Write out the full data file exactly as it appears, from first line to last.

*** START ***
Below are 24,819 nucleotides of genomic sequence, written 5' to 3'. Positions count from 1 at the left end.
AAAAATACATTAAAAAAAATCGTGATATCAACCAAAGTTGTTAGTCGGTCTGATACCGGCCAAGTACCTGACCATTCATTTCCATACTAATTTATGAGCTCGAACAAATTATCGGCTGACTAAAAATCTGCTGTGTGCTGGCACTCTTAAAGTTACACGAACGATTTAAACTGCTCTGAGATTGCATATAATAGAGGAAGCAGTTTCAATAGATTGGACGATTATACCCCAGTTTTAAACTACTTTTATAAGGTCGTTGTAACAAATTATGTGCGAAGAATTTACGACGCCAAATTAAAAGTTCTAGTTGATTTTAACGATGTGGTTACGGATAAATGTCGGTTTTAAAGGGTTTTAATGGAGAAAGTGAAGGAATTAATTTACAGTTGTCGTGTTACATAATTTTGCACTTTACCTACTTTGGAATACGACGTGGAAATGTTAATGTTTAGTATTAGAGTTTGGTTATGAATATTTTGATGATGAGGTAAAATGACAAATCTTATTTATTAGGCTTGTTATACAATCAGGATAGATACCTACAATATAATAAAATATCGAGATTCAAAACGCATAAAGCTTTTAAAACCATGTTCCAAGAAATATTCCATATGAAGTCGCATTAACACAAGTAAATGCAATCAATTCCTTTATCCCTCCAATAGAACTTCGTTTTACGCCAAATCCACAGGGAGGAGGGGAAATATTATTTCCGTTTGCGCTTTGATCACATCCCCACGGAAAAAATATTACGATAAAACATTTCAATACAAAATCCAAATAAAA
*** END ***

Below are 24,819 nucleotides of genomic sequence, written 5' to 3'. Positions count from 1 at the left end.
AAAAATACATTAAAAAAAATCGTGATATCAACCAAAGTTGTTAGTCGGTCTGATACCGGCCAAGTACCTGACCATTCATTTCCATACTAATTTATGAGCTCGAACAAATTATCGGCTGACTAAAAATCTGCTGTGTGCTGGCACTCTTAAAGTTACACGAACGATTTAAACTGCTCTGAGATTGCATATAATAGAGGAAGCAGTTTCAATAGATTGGACGATTATACCCCAGTTTTAAACTACTTTTATAAGGTCGTTGTAACAAATTATGTGCGAAGAATTTACGACGCCAAATTAAAAGTTCTAGTTGATTTTAACGATGTGGTTACGGATAAATGTCGGTTTTAAAGGGTTTTAATGGAGAAAGTGAAGGAATTAATTTACAGTTGTCGTGTTACATAATTTTGCACTTTACCTACTTTGGAATACGACGTGGAAATGTTAATGTTTAGTATTAGAGTTTGGTTATGAATATTTTGATGATGAGGTAAAATGACAAATCTTATTTATTAGGCTTGTTATACAATCAGGATAGATACCTACAATATAATAAAATATCGAGATTCAAAACGCATAAAGCTTTTAAAACCATGTTCCAAGAAATATTCCATATGAAGTCGCATTAACACAAGTAAATGCAATCAATTCCTTTATCCCTCCAATAGAACTTCGTTTTACGCCAAATCCACAGGGAGGAGGGGAAATATTATTTCCGTTTGCGCTTTGATCACATCCCCACGGAAAAAATATTACGATAAAACATTTCAATACAAAATCCAAATAAAA